Posted on May 8, 2014 By Lisa Feierman
We wish to thank Epson America for sponsoring this year’s Best Classroom Projectors report.
The mix of projectors included in this year’s report – for the 2014-2015 School Year, required us to rethink the awards for this year. We have picked out seven of the 18 projectors for awards. We certainly could have picked even more, considering we were rather selective in deciding what projectors were suitable for review.
This year we decided to give serious consideration to lightweight “pocket” projectors of minimal size for use by teachers who travel from school to school, class to class…
We reviewed five of these LED pocket projectors, and have two awards:
The P2B may be the least expensive of the “pocket” projectors we reviewed. It also claimed to be the least bright, but proved to be especially capable. This 1.4 pound projector comes with a separate power brick, but it also has an internal battery that Ron reports is good for about 90 minutes of presenting. It’s battery operation is its uniqueness in this year’s projector report, but not its only strength. Consider that with a claimed 350 lumens it had to compete with two 500 lumen, and 800 lumen and a 1000 lumen projector.
The Asus P2B managed around 270 lumens on AC power, in brightest mode, but served up some pretty good color right at 250 lumens. Switching to battery, that same good looking Standard mode dropped to 191 lumens still almost double any other pocket projector we’ve tested, running on batteries.
The thing is, the brightest two of these five projectors managed only high 600’s and low 700 lumens in their brightest modes which had particularly poor color. Neither were able to do even 500 lumens with good color (more like 400 and change), so despite claims, the Asus holds up reasonably well in brightness. A step down from the others, but still very usable. Like the others it offers a powerful set of media players to do Microsoft Office documents, pdfs, videos and stills. A micro-SD card slot and USB make running PC free presentations easy.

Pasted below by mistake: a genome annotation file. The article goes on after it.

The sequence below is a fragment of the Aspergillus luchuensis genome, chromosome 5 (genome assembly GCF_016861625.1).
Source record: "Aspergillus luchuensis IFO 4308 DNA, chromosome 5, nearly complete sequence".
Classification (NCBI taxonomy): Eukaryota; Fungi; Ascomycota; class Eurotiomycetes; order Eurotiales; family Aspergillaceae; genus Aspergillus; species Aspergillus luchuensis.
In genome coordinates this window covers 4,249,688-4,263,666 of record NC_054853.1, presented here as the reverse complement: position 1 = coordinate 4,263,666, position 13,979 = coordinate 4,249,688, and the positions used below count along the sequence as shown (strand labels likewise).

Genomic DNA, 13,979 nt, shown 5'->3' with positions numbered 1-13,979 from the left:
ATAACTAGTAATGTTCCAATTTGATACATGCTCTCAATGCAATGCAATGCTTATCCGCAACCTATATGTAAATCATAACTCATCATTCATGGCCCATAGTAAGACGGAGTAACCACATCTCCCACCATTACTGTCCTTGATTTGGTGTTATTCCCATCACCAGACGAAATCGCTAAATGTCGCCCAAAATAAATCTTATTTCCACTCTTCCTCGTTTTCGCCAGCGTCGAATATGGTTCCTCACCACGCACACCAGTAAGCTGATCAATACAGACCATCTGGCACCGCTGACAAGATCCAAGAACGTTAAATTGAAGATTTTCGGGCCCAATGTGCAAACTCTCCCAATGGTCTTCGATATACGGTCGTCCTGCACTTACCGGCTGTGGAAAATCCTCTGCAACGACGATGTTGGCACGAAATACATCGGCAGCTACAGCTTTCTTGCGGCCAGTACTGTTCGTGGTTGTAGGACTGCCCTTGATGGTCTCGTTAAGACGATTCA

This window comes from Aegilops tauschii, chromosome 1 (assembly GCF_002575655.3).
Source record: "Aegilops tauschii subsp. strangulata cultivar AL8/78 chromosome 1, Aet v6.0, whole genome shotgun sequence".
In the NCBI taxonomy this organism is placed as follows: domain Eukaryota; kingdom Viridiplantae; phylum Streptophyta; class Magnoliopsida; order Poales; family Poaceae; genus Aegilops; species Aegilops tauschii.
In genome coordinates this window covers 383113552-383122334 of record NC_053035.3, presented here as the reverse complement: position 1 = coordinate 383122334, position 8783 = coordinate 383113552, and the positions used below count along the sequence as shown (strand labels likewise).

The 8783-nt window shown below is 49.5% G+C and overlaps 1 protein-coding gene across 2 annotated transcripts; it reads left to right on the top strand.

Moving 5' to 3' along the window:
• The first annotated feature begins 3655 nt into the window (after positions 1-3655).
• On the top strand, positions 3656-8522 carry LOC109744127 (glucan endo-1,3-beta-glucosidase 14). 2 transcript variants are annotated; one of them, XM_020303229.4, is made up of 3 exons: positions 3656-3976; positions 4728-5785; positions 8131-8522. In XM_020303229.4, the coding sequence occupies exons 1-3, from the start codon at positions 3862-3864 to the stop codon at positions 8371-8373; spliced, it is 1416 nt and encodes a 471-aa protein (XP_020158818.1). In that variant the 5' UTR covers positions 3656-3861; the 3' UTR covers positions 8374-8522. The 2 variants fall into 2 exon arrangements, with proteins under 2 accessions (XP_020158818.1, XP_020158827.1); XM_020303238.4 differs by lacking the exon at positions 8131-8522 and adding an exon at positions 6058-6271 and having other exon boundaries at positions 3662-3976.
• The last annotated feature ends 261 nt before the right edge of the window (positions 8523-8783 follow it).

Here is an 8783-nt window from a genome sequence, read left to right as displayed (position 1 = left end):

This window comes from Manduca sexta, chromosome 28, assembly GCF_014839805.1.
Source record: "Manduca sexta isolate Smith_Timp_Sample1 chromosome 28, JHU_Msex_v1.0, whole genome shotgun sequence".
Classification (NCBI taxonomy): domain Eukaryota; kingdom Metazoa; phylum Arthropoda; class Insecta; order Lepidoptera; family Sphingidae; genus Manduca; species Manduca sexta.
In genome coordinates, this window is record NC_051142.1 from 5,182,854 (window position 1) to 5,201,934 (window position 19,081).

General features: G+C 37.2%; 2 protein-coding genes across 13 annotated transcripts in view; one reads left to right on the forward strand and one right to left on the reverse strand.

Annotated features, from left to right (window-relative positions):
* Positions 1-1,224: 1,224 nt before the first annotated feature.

So, although not the brightest around, it’s aggressive pricing, and especially it’s battery capabilities and WXGA resolution make it an excellent choice for that teacher needing a small projector for field trips, or anywhere where electric isn’t 100% guaranteed. Perhaps the real appeal is in rural environments around the world, but it’s a very capable small led projector, and one with a two year warranty compared to the 1 year most competitors provide. An easy choice.
This was the surprise of the group. While priced aggressively it claims 500 lumens and has to slug it out, feature set wise, with other WXGA projectors at 500, 800 and 1000 lumens. Turns out though, that in brightness, Optoma was the most conservative, and as it turns out, unless selecting a “brightest mode” with poor color, none of the other projectors in this group measured significantly brighter.
The ML550 was the lightest projector of the five, the only one under 1lb. but with its power brick, it still is a two pound package. No one’s going to complain about a usable 441 lumens with respectable color (the ML550 did measure higher than it’s 500 lumen claim, in its brightest mode). Like the others the ML550 is well endowed with player features supporting Microsoft Office, pdfs, and a large range of photo and video formats.
The ML550 does support 3D, just add 3D glasses, but note, like many of these small projectors it does not support Blu-ray 3D (packed format).
Although the ML550 didn’t have any major advantages over the Acer, Vivitek or Canon, it sells for significantly less than any of those. In other words with all but the Asus P2B, our Pocket projectors all measure in the 400 to 500 lumen range with good color. The ML550 was as well endowed with features as any of the others, including support for MHL. Although I prefer pocket projectors to have their power supplies built in, and favor the lower profile but larger footprint variety, the ML550 deserves this award for simply offering essentially all the features and performance of noticeably more expensive led projectors.
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